Ages Apart, But Similar Shoppers

A new study of Millennial and Boomer purchasing trends, conducted by Radius Global Market Research suggests that conventional wisdom says that Millennials (18-32 year olds) and Boomers (49-67 year olds) are more different than alike. But when it comes to shopping, the study found that while there are certainly differences, there are also some significant similarities between the two groups.

Top Similarities: Millennials vs. Boomers

  • New media and technology are not just for the young. An overwhelming number of both Millennials (90%) and Boomers (86%) routinely research products online. Boomers and Millennials are both engaging via social media at healthy rates. Female Boomers and Millennials use Facebook at a nearly identical rate (90%). And streaming movies and television programming is a reality for both Millennials (77%) and Boomers (40%)
  • Millennials and Boomers have similar concerns when making purchases. Both tend to focus primarily on quality or price/value, depending on the category. Both groups bought more technology products last year, and both will increase spending in travel and apparel in 2014
  • Millennials and Boomers have the same habits when it comes to where they shop. Retail is by-and-large the prominent channel for buying most everyday packaged goods, apparel, and electronics. When it comes to travel, both groups prefer to buy online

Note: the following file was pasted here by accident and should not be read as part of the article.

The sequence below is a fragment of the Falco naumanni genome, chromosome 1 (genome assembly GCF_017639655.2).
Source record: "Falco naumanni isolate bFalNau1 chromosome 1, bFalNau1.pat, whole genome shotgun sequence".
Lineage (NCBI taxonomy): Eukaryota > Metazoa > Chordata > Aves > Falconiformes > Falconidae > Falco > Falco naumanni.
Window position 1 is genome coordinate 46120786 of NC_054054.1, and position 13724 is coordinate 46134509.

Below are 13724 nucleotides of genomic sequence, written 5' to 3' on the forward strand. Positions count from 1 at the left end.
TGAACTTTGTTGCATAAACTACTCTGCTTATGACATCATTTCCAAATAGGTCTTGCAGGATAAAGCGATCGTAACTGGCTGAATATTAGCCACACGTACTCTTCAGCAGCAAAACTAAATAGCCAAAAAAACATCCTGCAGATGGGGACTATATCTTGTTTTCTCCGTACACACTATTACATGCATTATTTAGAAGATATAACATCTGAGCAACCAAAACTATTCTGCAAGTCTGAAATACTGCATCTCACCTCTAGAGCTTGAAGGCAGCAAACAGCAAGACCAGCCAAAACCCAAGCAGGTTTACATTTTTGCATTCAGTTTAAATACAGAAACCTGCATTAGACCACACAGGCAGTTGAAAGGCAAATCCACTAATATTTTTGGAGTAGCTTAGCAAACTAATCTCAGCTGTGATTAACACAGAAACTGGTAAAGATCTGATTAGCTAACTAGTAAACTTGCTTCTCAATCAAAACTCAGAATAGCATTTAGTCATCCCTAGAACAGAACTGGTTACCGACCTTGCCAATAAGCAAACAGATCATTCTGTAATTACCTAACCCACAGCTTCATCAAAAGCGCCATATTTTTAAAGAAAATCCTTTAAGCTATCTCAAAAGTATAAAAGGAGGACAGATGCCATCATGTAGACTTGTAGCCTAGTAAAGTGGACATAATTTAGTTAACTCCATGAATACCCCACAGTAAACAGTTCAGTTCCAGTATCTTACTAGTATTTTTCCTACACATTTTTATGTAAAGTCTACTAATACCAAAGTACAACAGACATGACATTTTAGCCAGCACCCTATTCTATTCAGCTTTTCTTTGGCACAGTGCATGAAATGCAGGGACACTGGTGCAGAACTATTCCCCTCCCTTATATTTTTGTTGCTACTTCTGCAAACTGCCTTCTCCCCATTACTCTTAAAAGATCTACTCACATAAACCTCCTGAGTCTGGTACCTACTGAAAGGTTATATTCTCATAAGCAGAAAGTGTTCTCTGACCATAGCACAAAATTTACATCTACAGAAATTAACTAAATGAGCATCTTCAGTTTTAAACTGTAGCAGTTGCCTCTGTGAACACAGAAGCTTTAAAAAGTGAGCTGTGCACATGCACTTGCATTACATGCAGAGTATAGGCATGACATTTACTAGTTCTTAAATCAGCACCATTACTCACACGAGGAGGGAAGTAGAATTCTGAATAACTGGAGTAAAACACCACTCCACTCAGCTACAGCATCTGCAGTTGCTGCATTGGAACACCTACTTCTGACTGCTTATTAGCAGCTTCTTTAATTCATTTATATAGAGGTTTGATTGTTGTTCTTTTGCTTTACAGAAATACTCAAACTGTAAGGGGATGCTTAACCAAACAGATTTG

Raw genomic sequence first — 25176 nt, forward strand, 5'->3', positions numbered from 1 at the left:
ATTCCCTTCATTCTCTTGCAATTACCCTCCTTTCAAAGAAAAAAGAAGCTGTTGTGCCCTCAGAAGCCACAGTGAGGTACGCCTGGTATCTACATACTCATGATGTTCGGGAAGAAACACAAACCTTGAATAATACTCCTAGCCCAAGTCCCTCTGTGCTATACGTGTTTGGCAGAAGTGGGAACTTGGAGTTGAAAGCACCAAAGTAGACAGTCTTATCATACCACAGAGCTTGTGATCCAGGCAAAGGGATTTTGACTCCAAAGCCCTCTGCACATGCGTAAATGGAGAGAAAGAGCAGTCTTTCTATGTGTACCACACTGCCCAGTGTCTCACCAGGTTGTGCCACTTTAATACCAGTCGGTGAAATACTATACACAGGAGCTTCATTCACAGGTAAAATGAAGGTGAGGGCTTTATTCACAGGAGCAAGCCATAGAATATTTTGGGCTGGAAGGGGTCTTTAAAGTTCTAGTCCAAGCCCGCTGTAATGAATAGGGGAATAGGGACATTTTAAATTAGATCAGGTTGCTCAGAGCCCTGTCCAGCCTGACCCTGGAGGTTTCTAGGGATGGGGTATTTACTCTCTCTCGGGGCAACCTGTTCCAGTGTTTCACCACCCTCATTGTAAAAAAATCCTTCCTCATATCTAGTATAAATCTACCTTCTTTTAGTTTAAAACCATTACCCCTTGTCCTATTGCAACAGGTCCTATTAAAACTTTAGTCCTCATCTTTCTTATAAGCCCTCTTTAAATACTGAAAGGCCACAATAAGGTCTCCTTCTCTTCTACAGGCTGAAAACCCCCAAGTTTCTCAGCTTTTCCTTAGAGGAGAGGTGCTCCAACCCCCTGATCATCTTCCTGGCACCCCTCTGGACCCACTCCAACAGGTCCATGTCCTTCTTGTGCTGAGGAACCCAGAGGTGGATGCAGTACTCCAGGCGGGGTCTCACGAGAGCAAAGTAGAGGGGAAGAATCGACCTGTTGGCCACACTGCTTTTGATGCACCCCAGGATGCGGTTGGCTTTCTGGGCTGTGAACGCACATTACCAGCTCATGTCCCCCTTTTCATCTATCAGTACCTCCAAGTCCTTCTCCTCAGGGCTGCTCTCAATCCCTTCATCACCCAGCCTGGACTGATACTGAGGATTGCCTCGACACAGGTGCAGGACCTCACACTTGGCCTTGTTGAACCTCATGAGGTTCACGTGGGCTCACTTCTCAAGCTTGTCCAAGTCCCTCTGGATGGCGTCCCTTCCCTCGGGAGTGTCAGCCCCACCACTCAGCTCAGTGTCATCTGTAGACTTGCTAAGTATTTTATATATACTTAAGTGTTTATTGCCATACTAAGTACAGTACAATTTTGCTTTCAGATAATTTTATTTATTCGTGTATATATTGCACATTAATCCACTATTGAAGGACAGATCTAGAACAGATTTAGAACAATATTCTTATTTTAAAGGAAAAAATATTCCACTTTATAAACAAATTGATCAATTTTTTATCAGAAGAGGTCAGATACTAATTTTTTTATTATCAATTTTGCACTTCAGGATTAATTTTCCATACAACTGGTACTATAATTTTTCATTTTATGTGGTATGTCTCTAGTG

Top Differences: Millennials vs. Boomers

  • Millennial consumers are more optimistic. They have a more favorable outlook on the economy (71%) and were more apt to maintain/increase spending during the recession (55%)
  • Millennials and Boomers have different buying priorities. Millennials place travel and apparel as their top two priorities for increased spending in 2014. Boomers are more focused on “necessities,” ranking packaged foods and insurance products higher
  • Boomers and Millennials tend to access product information differently. While product research via PC is high with both groups, 60% of Millennials research via smart phone (vs. only 14% of Boomers). Boomers are twice as likely (at 38%) to research in newspapers or magazines
  • Word-of-mouth sways Millennials. The younger consumers rank word-of-mouth most influential as they make purchase decisions across all categories. Boomers tend to rely on advertising and advice from sales reps

Top (3) Purchase Influencers by Category and Generation (Extremely/Slightly Influential)

Category

Millennials

Baby Boomers

   Apparel

Word of mouth

Online shopping sites

 

Online shopping sites

Advertising

 

Search engine

Recommendation from sales rep

 

   Packaged goods

Word of mouth

Advertising

 

Advertising

Recommendation from sales rep

 

Search engine

Word of mouth

 

   Financial products

Word of mouth

Word of mouth

 

Company website

Advertising

 

Search engine

Company website

 

   Big-ticket purchases

Word of mouth

Word of mouth

 

Search engine

Company website

 

Advertising

Advertising

Source:  Radius Global, January 2014

Radius GMR senior vice president, Lesley Brooks, concludes that “…while it is beneficial to understand the similarities and differences… it is also important… to look beyond these over-arching categories… Nuances such as gender require at least as much attention… engaging both Boomers and Millennials…”

The firm’s proprietary Internet Panel represents over 3.4 million households, with over 6 million consumers in the U.S. and over 1.5 million consumers in Canada, the U.K. and Europe, Australia and Scandinavia.

For additional information from Radius-Global, please visit here.

 

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